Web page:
Everyone has a story of loss. We are all going to die. I recall the tombstone in an Irish cemetery that said, “Meet me in heaven”. That’s a joyous thought to Christ followers who accept the gift of Resurrection Sunday that we celebrated last month.
April was ‘Make a Will Month’ and is something that shouldn’t be shied away from but how on earth are you supposed to write a will while being joyful?
1. Writing and Signing a Will Document Will Not Kill You
An 1997 University of Guelph study discovered 20 per cent of farmers did not have a will for reasoning, “if I make a will then I will die.” Pretty strange logic if you ask me. Writing a will did not kill my mother at 65, an asthma infection did. During the season of her passing, (she was palliative for two weeks) her new drafted will was not signed, as she was comatose. Even the best laid out transition plans are derailed when new documents are not signed.
2. Is Your Current Will Signed?
After you write a will, you need to make sure it is signed. Is your current copy signed? Do it. Remember to finish off the work you started with your lawyer. It will likely take three visits to the law office. One to draft the will or update your current one. A next visit to talk about the new draft to make sure it meets your intentions. Finally, a third visit to sign the will and take your copy home to read to your family. Ask on the first call to make your appointment what the range of costs is going to be. The more complex your will is, the more expensive, but it is still a worthy investment.
3. Seriously Elaine, Read it to My Family?
This is where the joy part comes in. Most folks I know don’t relish surprises. When you drafted your will you had to choose a trustworthy executor. Hopefully, this is an adult successor or adults in your family circle who are good with details, timely, and accountable for their actions. One of our executors is a lawyer family member plus our successor. In order to get ready to execute a will with timely skill, it helps to know what is in it. Our son knows which law office holds the original will and where the copies are in my office. When people know the plans, you have upon your death, you get to explain your intent as to why you laid out your wishes the way the will states. This is a healthy conversation where you get to talk about your “why” in how you did your will.
4. Eliminate ANY Confusion of Terms
I recently coached a farm family who found an older will years after the father’s passing. This created huge conflict when the family realized that Dad had changed his original intentions. Are folks allowed to change their plans? Yes. The problem is when dead people’s wishes keep fueling the fire of conflict for those beneficiaries who have made financial decisions based on the current reality of the legal will presented.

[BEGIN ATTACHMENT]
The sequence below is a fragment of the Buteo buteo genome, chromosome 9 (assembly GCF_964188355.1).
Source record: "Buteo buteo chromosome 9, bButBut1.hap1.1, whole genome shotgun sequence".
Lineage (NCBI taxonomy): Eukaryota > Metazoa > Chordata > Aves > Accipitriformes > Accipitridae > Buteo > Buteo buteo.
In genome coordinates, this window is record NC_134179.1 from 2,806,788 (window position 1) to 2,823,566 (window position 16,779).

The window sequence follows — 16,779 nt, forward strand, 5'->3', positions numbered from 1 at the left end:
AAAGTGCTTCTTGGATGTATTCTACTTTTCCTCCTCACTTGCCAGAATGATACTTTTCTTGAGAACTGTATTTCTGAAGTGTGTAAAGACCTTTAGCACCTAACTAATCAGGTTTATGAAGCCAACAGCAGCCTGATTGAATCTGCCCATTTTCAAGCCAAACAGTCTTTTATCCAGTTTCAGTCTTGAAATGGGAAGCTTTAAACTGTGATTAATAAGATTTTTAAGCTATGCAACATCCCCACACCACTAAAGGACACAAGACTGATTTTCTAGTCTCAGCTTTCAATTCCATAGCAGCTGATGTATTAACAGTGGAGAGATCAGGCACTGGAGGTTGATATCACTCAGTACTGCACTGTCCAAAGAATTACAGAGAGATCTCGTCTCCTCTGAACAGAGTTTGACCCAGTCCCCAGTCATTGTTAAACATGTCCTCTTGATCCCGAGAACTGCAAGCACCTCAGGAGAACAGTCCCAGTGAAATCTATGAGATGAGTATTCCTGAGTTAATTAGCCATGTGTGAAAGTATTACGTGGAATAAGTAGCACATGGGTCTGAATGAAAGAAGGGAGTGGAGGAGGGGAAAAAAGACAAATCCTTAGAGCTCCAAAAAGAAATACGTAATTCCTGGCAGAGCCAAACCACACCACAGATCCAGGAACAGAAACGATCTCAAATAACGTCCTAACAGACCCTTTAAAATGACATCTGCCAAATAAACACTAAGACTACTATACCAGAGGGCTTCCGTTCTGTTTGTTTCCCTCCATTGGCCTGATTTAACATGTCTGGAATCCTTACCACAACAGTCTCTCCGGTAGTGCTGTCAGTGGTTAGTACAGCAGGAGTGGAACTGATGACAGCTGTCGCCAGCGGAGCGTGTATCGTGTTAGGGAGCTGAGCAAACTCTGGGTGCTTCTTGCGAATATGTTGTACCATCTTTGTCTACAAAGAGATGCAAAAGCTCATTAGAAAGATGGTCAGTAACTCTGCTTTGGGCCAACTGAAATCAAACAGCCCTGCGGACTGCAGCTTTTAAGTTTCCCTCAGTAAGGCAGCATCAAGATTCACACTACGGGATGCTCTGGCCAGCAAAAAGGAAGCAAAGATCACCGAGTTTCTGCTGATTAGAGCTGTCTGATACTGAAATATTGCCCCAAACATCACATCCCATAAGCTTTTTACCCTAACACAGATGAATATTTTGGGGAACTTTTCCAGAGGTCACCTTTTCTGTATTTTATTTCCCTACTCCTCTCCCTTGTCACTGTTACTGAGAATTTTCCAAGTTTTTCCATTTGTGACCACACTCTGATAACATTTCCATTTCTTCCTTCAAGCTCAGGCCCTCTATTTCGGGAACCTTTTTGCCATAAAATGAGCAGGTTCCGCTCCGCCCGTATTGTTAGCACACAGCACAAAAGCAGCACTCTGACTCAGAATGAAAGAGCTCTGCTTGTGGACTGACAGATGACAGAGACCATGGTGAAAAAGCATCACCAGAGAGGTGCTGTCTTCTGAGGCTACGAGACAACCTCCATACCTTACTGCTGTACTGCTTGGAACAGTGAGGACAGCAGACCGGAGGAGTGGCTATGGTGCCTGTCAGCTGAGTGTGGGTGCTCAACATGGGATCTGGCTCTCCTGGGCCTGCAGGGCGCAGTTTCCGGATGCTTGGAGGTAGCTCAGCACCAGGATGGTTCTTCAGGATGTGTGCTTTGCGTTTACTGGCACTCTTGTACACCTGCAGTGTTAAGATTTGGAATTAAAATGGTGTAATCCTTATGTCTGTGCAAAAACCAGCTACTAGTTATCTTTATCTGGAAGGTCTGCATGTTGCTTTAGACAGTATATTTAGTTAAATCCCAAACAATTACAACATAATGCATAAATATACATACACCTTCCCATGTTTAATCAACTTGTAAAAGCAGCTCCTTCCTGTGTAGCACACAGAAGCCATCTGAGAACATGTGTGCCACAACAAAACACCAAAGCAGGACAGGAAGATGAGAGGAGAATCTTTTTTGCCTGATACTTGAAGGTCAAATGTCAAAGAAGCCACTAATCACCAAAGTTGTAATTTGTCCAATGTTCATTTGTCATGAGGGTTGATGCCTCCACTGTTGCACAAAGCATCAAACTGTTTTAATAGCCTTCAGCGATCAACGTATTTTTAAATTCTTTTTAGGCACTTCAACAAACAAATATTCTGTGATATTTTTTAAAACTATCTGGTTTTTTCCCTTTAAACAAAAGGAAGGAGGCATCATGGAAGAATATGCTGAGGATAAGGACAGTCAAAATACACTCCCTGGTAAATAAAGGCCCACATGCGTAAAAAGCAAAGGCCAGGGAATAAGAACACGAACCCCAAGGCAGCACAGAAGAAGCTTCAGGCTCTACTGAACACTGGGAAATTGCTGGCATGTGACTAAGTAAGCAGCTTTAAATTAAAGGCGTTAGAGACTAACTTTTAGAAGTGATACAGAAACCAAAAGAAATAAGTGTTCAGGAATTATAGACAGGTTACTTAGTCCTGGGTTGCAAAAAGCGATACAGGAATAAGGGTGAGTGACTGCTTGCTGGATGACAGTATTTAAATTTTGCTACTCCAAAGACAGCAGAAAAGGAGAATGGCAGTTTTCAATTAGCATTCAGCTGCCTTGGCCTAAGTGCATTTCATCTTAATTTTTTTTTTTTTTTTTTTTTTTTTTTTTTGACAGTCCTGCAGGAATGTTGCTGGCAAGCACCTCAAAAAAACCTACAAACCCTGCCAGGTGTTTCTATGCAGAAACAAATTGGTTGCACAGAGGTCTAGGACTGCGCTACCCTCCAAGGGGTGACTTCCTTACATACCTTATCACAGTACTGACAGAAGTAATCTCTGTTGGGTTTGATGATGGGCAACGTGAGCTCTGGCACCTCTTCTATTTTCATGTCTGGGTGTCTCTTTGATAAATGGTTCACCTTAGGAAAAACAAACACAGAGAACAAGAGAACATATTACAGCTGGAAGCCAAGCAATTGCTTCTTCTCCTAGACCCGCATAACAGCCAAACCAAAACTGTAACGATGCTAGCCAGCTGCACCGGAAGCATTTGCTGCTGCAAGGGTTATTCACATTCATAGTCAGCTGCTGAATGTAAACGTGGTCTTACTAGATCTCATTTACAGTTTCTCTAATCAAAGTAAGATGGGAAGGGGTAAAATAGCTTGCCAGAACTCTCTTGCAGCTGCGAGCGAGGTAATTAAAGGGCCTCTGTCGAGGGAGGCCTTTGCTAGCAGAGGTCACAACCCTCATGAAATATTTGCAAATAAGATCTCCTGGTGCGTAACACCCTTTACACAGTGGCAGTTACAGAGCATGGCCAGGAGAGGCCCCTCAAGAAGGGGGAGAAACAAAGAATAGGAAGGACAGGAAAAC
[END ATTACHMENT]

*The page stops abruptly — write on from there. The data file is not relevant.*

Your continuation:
I am not a lawyer, and this column is not to be taken as legal advice. I leave that good work to my CAFA colleagues who are excellent agricultural lawyers. It is a good idea to destroy old copies of old will documents.
5. Educate Your Executors
Use an executor checklist to get ready to be a great executor. This document from Laura McDougald-Willams is a great starting point. She’s a rural lawyer who believes in getting ready. All lawyers I have met say “No way” to handwritten wills, so take your handwritten wishes to a legal office and have a legal will written up.
6. Watch “Finding Fairness in Farm Transition”
The “Finding Fairness in Farm Transition” video on YouTube. I suspect you feel that writing a will with joy is impossible because you and your spouse are fighting about what to give your children. Firstly, you can draft your own will if your spouse refuses to do theirs. The deceased who dies intestate (without a will) is the one that is going to throw the other spouse into chaos!
I embrace the definition of fairness as “helping everyone be successful.” Ask each of your beneficiaries to tell you what they expect from your estate, and ask “What does fairness look like to you?” Your assets are yours. You get to choose regardless of the expectations of adult beneficiaries.
7. Find Joy in Giving Gifts with a Warm Hand and Tell the Story Behind Them
Don’t forget the heritage gifts from the garden plants. My mother had an amazing lily collection that met sudden death when sprayed with Roundup. I was not asked if I would like to transplant her decades of work to my garden.
I did receive her mink coat five years before her passing, with her blessing, and I wear that coat with great memories of my mom’s love for me. The new Swedish book on “death de-cluttering” says at age 65 we should downsize our stuff as a gift to our children so that they don’t have to wade through it when we pass on. When you write a will, you can add a letter or list of possessions that you wish to go to certain folks. It would be helpful for the executor to have a copy of this list. I asked my family which pieces of art they would like and was surprised that only one piece was valued by my sister, and one by my children. Your treasured stuff might be junk to others!
8. Joy Comes When You Know You Have Enough Money
Outdated wills were made decades ago when interest rates were different and land values much lower. A good financial plan to carry you into your nineties is wise. If you are going to run out of money, check with your beneficiaries and children to see who is going to help you continue to pay bills as you age and require more care. “That was then, and this is now” may be the response to promises you made when finances were flush and bread was under a dollar! Have a conversation being very transparent about your financial concerns with your family, and your financial planner. Remember to support charities if you have the means to do so.
Editor's Note: The original post first appeared on Elaine Froese's website and has been re-published with permission.